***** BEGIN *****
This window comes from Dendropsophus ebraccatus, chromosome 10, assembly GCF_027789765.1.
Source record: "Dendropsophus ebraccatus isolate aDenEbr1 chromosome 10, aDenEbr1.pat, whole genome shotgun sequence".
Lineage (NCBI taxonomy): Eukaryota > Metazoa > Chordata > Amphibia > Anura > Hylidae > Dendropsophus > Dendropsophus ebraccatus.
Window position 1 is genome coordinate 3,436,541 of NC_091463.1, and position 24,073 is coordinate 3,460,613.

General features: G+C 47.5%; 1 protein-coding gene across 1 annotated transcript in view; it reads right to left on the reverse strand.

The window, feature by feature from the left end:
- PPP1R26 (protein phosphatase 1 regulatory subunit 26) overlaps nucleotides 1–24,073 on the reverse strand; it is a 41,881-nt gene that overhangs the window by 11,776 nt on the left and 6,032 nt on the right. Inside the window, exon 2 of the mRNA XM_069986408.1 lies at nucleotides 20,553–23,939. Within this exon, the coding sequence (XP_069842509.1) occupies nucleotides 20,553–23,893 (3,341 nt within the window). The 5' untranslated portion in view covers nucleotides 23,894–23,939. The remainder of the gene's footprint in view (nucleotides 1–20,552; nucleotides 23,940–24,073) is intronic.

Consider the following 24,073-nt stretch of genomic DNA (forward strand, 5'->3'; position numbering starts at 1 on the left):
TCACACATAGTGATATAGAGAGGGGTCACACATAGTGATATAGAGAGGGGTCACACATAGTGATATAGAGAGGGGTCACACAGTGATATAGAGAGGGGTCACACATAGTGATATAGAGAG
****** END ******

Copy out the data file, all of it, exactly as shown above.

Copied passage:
This window comes from Dendropsophus ebraccatus, chromosome 10, assembly GCF_027789765.1.
Source record: "Dendropsophus ebraccatus isolate aDenEbr1 chromosome 10, aDenEbr1.pat, whole genome shotgun sequence".
Lineage (NCBI taxonomy): Eukaryota > Metazoa > Chordata > Amphibia > Anura > Hylidae > Dendropsophus > Dendropsophus ebraccatus.
Window position 1 is genome coordinate 3,436,541 of NC_091463.1, and position 24,073 is coordinate 3,460,613.

General features: G+C 47.5%; 1 protein-coding gene across 1 annotated transcript in view; it reads right to left on the reverse strand.

The window, feature by feature from the left end:
- PPP1R26 (protein phosphatase 1 regulatory subunit 26) overlaps nucleotides 1–24,073 on the reverse strand; it is a 41,881-nt gene that overhangs the window by 11,776 nt on the left and 6,032 nt on the right. Inside the window, exon 2 of the mRNA XM_069986408.1 lies at nucleotides 20,553–23,939. Within this exon, the coding sequence (XP_069842509.1) occupies nucleotides 20,553–23,893 (3,341 nt within the window). The 5' untranslated portion in view covers nucleotides 23,894–23,939. The remainder of the gene's footprint in view (nucleotides 1–20,552; nucleotides 23,940–24,073) is intronic.

Consider the following 24,073-nt stretch of genomic DNA (forward strand, 5'->3'; position numbering starts at 1 on the left):
TCACACATAGTGATATAGAGAGGGGTCACACATAGTGATATAGAGAGGGGTCACACATAGTGATATAGAGAGGGGTCACACAGTGATATAGAGAGGGGTCACACATAGTGATATAGAGAG